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Pharmacy News

Dr Marie Sartain
/ Categories: APhA News

Is PPI use connected to dementia risk?

The prolonged use of PPI drugs, which are designed to control acid reflux and other gastrointestinal disorders, may raise the risk of dementia, according to a new study in Neurology.

The study included 5,712 older adults who were dementia-free at baseline, defined as visit 5 in the ongoing ARIC study.

The researchers reported that participants in the ARIC cohort who used PPIs for >4.4 years had a higher risk of dementia compared with those reporting no PPI use.

The participants were placed into four groups: those not using PPIs, those using them for up to 2.8 years, those using them for 2.8–4.4 years, and those using them for more than 4.4 years. Overall, 1,490 participants used PPIs, ranging from a minimum cumulative PPI use of 112 days to a maximum use of 20.3 years. Median use was 3.8 years, while mean use was 4.4 years. Over a median of 5.5 years, 585 people developed dementia. Only the participants who used PPIs for more than 4.4 cumulative years prior to visit 5 had a higher risk of developing dementia compared with those not using PPIs.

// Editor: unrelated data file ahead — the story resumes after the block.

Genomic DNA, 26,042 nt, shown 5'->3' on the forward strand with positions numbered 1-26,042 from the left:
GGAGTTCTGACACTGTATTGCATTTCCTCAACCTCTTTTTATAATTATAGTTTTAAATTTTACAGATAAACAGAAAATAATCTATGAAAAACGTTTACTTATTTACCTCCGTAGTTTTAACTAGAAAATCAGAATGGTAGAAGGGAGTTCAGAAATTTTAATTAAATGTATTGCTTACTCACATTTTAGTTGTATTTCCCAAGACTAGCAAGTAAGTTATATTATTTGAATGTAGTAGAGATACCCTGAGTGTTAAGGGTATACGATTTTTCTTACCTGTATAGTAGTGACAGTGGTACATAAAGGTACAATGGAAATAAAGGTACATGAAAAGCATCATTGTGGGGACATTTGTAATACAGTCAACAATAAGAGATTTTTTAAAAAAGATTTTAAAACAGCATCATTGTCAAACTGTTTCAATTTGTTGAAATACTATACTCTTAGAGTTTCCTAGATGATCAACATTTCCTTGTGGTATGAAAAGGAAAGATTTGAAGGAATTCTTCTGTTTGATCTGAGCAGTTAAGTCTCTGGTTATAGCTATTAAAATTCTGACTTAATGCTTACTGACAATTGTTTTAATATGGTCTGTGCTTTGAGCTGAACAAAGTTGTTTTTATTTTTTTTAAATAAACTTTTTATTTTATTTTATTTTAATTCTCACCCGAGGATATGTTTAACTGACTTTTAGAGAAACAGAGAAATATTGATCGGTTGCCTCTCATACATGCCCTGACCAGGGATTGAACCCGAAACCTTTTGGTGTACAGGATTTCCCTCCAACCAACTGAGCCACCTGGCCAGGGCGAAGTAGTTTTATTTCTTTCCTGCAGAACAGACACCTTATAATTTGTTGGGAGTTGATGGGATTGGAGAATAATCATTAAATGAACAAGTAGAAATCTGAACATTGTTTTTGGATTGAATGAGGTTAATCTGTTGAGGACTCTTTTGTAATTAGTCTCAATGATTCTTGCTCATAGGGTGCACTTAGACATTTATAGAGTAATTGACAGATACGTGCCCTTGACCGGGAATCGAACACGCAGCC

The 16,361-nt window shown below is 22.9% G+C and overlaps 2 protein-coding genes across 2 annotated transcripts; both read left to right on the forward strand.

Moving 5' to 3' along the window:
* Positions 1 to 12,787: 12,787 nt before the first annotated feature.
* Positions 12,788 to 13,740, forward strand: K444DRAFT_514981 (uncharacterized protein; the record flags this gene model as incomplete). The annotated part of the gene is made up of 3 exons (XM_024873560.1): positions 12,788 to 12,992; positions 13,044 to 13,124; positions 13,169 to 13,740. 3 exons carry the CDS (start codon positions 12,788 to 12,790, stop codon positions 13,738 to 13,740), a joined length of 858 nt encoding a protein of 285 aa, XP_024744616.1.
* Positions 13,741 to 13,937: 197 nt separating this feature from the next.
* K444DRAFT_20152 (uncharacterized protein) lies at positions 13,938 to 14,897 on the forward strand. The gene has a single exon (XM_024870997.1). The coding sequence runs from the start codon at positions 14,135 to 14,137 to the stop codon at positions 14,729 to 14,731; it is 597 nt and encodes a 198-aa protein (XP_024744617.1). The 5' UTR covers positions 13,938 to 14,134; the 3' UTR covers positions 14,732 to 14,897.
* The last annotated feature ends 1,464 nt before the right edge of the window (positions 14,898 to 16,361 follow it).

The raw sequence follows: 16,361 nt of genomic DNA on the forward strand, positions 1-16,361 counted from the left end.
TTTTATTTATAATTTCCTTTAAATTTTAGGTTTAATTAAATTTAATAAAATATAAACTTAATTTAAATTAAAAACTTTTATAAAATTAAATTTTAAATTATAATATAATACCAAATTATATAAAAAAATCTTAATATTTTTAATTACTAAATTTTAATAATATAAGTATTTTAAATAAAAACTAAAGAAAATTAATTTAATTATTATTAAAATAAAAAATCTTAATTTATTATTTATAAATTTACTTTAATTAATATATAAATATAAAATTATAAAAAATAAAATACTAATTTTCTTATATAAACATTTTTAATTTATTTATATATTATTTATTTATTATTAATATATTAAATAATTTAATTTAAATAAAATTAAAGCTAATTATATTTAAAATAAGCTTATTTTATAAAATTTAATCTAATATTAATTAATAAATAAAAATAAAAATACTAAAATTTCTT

In a secondary analysis, the researchers examined the relationship between PPIs and dementia with histamine-2 receptor antagonists (H2Ras) as an active comparator. The results were similar, as more than 4.4 cumulative years of exposure to PPIs were associated with greater dementia risk compared with H2Ras. However, there was no association with use for shorter durations or current use.

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